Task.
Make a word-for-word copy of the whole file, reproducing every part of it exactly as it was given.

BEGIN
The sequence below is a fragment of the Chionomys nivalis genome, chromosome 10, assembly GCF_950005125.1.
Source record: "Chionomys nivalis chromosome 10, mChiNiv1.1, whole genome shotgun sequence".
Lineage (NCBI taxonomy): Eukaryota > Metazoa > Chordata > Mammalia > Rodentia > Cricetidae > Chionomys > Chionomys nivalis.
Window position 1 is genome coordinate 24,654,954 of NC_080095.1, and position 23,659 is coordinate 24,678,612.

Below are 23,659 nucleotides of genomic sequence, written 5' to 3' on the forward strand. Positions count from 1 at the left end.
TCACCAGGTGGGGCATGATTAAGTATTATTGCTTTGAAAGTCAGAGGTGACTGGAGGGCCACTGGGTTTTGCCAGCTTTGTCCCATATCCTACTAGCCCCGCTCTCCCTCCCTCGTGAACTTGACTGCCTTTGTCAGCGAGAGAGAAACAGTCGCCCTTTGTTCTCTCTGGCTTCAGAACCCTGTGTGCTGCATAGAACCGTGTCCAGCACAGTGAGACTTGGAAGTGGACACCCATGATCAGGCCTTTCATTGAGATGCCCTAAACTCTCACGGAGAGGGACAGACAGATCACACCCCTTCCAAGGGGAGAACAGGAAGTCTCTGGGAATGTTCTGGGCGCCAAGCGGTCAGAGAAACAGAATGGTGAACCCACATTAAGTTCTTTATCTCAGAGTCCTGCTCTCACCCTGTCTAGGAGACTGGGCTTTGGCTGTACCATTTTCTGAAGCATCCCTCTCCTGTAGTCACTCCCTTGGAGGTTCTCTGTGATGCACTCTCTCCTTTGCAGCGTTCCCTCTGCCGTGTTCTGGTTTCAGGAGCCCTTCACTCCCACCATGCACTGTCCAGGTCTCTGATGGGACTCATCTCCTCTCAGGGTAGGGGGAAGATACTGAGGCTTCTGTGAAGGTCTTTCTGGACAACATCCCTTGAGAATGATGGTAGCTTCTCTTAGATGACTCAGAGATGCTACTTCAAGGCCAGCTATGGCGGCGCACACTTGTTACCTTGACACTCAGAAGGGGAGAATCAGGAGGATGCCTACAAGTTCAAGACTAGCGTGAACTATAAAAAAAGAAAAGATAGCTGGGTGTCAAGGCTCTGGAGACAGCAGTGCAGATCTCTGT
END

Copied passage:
The sequence below is a fragment of the Chionomys nivalis genome, chromosome 10, assembly GCF_950005125.1.
Source record: "Chionomys nivalis chromosome 10, mChiNiv1.1, whole genome shotgun sequence".
Lineage (NCBI taxonomy): Eukaryota > Metazoa > Chordata > Mammalia > Rodentia > Cricetidae > Chionomys > Chionomys nivalis.
Window position 1 is genome coordinate 24,654,954 of NC_080095.1, and position 23,659 is coordinate 24,678,612.

Below are 23,659 nucleotides of genomic sequence, written 5' to 3' on the forward strand. Positions count from 1 at the left end.
TCACCAGGTGGGGCATGATTAAGTATTATTGCTTTGAAAGTCAGAGGTGACTGGAGGGCCACTGGGTTTTGCCAGCTTTGTCCCATATCCTACTAGCCCCGCTCTCCCTCCCTCGTGAACTTGACTGCCTTTGTCAGCGAGAGAGAAACAGTCGCCCTTTGTTCTCTCTGGCTTCAGAACCCTGTGTGCTGCATAGAACCGTGTCCAGCACAGTGAGACTTGGAAGTGGACACCCATGATCAGGCCTTTCATTGAGATGCCCTAAACTCTCACGGAGAGGGACAGACAGATCACACCCCTTCCAAGGGGAGAACAGGAAGTCTCTGGGAATGTTCTGGGCGCCAAGCGGTCAGAGAAACAGAATGGTGAACCCACATTAAGTTCTTTATCTCAGAGTCCTGCTCTCACCCTGTCTAGGAGACTGGGCTTTGGCTGTACCATTTTCTGAAGCATCCCTCTCCTGTAGTCACTCCCTTGGAGGTTCTCTGTGATGCACTCTCTCCTTTGCAGCGTTCCCTCTGCCGTGTTCTGGTTTCAGGAGCCCTTCACTCCCACCATGCACTGTCCAGGTCTCTGATGGGACTCATCTCCTCTCAGGGTAGGGGGAAGATACTGAGGCTTCTGTGAAGGTCTTTCTGGACAACATCCCTTGAGAATGATGGTAGCTTCTCTTAGATGACTCAGAGATGCTACTTCAAGGCCAGCTATGGCGGCGCACACTTGTTACCTTGACACTCAGAAGGGGAGAATCAGGAGGATGCCTACAAGTTCAAGACTAGCGTGAACTATAAAAAAAGAAAAGATAGCTGGGTGTCAAGGCTCTGGAGACAGCAGTGCAGATCTCTGT